Sometimes this happens, and when it does you just have to shrug it off and not take it personally. There were about thirty other things going on that day in Macon including a tractor pull and an international food festival, and the bookstore was downtown and hard to find, and it was hot, and Hillary and those emails surely had something to do with it, and we didn’t really want to sell some books anyway. If you happened to be in Macon that day and didn’t come to the event, well, I like international food and tractor pulls as much as the next guy, so I can’t really blame you, but geez y’all, it was Terry Kay!

Most publishers have publicists, and one of the main reasons for having one is to get the books into readers’ hands. One of the ways they do this is by setting up book signings, and upon the release of my first book, The Front Porch Prophet, I was just tickled to death to be getting this exposure. Unfortunately, my publicist at Medallion wasn’t from around these parts, as they say, and being from Chicago, I guess she thought that the entire Southeastern United States was about as big as Cleveland. Thus it came to pass that I found myself driving to Memphis four weekends in a row, which is an eight-hour odyssey from my house. That’s eight hours each way if you are from Chicago and don’t know.

Lucky for me I got nailed at the infamous I-40 speed trap all four trips, which sort of broke up the drive each week. Seriously, the speed limit drops from 70 to 50 in about the length of time it just took me to write this sentence, and I am a fast writer. Then a friendly Tennessee State Trooper explains that fact to you as you receive your ticket. If you just can’t believe it and go back to check the sign, you will see the following: The Speed Limit Dropped to 50 MPH Back There a Ways. Thank You For Your Service. You will also notice that it is on wheels so it can be moved from place to place the day before payday.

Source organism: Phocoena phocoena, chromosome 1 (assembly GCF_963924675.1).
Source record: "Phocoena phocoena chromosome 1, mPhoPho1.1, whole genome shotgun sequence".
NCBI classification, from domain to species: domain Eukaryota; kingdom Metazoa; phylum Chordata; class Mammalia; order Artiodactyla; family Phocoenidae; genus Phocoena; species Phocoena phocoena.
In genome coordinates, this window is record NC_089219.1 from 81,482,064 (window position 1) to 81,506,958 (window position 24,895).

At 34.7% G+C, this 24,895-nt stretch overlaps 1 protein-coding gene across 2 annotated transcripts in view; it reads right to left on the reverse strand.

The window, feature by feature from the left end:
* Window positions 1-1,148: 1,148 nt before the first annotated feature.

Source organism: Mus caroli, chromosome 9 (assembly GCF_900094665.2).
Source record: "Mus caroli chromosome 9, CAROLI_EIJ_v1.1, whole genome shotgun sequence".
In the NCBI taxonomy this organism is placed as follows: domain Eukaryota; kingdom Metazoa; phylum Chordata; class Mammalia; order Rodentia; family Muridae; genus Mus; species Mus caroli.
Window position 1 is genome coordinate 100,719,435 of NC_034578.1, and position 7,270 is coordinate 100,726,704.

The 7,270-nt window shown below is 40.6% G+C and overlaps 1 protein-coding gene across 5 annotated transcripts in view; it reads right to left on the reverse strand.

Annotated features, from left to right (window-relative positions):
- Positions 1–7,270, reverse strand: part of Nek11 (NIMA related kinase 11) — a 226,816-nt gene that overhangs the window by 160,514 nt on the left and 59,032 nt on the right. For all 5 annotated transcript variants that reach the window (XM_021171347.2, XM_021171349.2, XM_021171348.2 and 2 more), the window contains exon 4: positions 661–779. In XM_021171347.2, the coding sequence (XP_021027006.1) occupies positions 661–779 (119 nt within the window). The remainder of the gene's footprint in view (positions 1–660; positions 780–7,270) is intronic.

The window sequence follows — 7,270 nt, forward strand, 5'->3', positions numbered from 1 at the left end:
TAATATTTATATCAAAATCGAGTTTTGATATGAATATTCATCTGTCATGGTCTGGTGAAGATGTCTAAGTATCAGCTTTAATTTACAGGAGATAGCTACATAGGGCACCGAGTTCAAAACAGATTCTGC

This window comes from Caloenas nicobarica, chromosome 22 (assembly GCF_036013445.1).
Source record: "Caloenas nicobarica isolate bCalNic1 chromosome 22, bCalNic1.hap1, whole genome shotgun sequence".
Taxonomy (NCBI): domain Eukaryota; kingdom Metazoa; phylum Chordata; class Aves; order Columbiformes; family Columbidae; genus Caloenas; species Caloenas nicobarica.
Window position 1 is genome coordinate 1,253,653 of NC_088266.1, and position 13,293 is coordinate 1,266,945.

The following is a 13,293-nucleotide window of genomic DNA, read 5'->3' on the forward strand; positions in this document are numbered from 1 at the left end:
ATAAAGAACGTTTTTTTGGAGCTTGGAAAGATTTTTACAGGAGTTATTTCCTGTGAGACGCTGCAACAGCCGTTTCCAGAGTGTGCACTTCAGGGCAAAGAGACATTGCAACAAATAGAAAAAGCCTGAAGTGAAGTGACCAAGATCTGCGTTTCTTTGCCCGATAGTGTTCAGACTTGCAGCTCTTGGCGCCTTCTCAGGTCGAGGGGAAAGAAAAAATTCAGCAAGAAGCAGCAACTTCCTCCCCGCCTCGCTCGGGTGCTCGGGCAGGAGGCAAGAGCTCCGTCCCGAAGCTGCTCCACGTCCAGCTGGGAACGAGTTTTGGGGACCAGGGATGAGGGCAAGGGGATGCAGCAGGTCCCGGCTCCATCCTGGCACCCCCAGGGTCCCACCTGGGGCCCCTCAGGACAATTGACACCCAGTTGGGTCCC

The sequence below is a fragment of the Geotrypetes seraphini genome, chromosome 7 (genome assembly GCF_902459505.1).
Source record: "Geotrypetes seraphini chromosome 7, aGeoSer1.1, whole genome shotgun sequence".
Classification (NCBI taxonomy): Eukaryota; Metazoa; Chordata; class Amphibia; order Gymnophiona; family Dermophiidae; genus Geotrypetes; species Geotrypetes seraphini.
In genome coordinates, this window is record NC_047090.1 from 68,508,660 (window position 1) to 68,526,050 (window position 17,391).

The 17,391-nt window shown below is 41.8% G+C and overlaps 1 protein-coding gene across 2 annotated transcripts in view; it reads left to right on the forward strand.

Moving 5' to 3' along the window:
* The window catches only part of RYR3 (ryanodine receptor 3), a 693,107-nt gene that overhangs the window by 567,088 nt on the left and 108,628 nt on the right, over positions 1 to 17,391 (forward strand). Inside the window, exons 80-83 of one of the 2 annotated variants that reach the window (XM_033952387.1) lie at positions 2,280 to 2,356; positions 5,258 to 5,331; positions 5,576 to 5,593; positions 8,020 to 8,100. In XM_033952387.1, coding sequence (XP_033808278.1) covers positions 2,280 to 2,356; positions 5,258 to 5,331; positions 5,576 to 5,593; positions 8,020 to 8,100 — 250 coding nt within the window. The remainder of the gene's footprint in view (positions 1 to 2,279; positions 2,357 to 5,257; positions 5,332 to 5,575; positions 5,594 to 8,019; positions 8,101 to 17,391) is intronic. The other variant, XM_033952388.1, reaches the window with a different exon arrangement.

The most unexpectedly successful signing I ever had was at a Barnes and Noble in Pensacola, at which I sold a metric ton of books, and I still don’t know why. Sales were so brisk that the bookstore ran out of copies, and I had to supplement their stock with a couple of cases from my trunk (Yes, all writers have some in the trunk. I believe it is a federal law.). Maybe it was the weather. It was beach season, but that day it was raining so hard that people were sheltering in place in the bookstore. I looked out of the window one time and there were four flaming horsemen on pale horses hanging around the parking lot. Anyway, the store was packed with wet people, and I guess they all figured that they might as well buy a book while they were in there. Perhaps they were tying them on their heads before attempting to make a break for the safety of their vehicles.

I once drove to a book festival being held at Bainbridge State College in South Georgia. Since my day job is as a college professor, I like college events, and even though it was a five-hour drive to get to Bainbridge, I really didn’t mind. I just set the cruise control on 64 to avoid the infamous US 27 speed trap, tuned into some classic 70s rock, which is really the only music you ever want to drive to, and let the authormobile roll. When I pulled into the parking lot, however, I was the only one there. Well, me and a sweeper truck, and to be frank with you, the guy driving it just didn’t strike me as a reader. Yes, I had driven to Bainbridge on the wrong weekend, which meant that I had to repeat the trip the following weekend, and that second time around wasn’t nearly as relaxing as the first.

Well, I have hit this month’s word limit, and as Mandy constantly reminds me, “Pixels ain’t free, big boy.” I will leave you with this thought. If a writer you favor is making an appearance near you, and if the tractor pull is not in town and you have a finicky stomach when it comes to international food, consider going to that event. It will be much appreciated.

Raymond L. Atkins lives and works in the mountains of Northwest Georgia. You can reach him at raymondlatkins@aol.com or on Facebook at https://www.facebook.com/raymondlatkins.

Raymond L. Atkins lives and works in the mountains of Northwest Georgia. You can reach him at raymondlatkins@aol.com or on Facebook at https://www.facebook.com/raymondlatkins.